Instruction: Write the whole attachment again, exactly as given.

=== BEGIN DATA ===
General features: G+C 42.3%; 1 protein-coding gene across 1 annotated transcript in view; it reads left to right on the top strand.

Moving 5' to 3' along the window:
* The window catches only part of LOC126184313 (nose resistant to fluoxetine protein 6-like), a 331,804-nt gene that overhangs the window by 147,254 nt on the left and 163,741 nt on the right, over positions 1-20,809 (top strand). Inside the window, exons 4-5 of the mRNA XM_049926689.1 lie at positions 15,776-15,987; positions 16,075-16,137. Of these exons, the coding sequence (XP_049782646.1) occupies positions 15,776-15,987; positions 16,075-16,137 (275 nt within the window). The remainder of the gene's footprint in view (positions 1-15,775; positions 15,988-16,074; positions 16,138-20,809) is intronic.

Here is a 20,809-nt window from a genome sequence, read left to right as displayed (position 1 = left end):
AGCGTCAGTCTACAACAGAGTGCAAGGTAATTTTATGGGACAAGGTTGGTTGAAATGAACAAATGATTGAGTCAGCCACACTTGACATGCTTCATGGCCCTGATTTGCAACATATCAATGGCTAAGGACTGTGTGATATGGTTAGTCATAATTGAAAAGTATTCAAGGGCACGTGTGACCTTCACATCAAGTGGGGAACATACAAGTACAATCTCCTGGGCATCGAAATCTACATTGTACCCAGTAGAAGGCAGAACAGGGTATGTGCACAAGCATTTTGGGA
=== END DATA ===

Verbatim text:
General features: G+C 42.3%; 1 protein-coding gene across 1 annotated transcript in view; it reads left to right on the top strand.

Moving 5' to 3' along the window:
* The window catches only part of LOC126184313 (nose resistant to fluoxetine protein 6-like), a 331,804-nt gene that overhangs the window by 147,254 nt on the left and 163,741 nt on the right, over positions 1-20,809 (top strand). Inside the window, exons 4-5 of the mRNA XM_049926689.1 lie at positions 15,776-15,987; positions 16,075-16,137. Of these exons, the coding sequence (XP_049782646.1) occupies positions 15,776-15,987; positions 16,075-16,137 (275 nt within the window). The remainder of the gene's footprint in view (positions 1-15,775; positions 15,988-16,074; positions 16,138-20,809) is intronic.

Here is a 20,809-nt window from a genome sequence, read left to right as displayed (position 1 = left end):
AGCGTCAGTCTACAACAGAGTGCAAGGTAATTTTATGGGACAAGGTTGGTTGAAATGAACAAATGATTGAGTCAGCCACACTTGACATGCTTCATGGCCCTGATTTGCAACATATCAATGGCTAAGGACTGTGTGATATGGTTAGTCATAATTGAAAAGTATTCAAGGGCACGTGTGACCTTCACATCAAGTGGGGAACATACAAGTACAATCTCCTGGGCATCGAAATCTACATTGTACCCAGTAGAAGGCAGAACAGGGTATGTGCACAAGCATTTTGGGA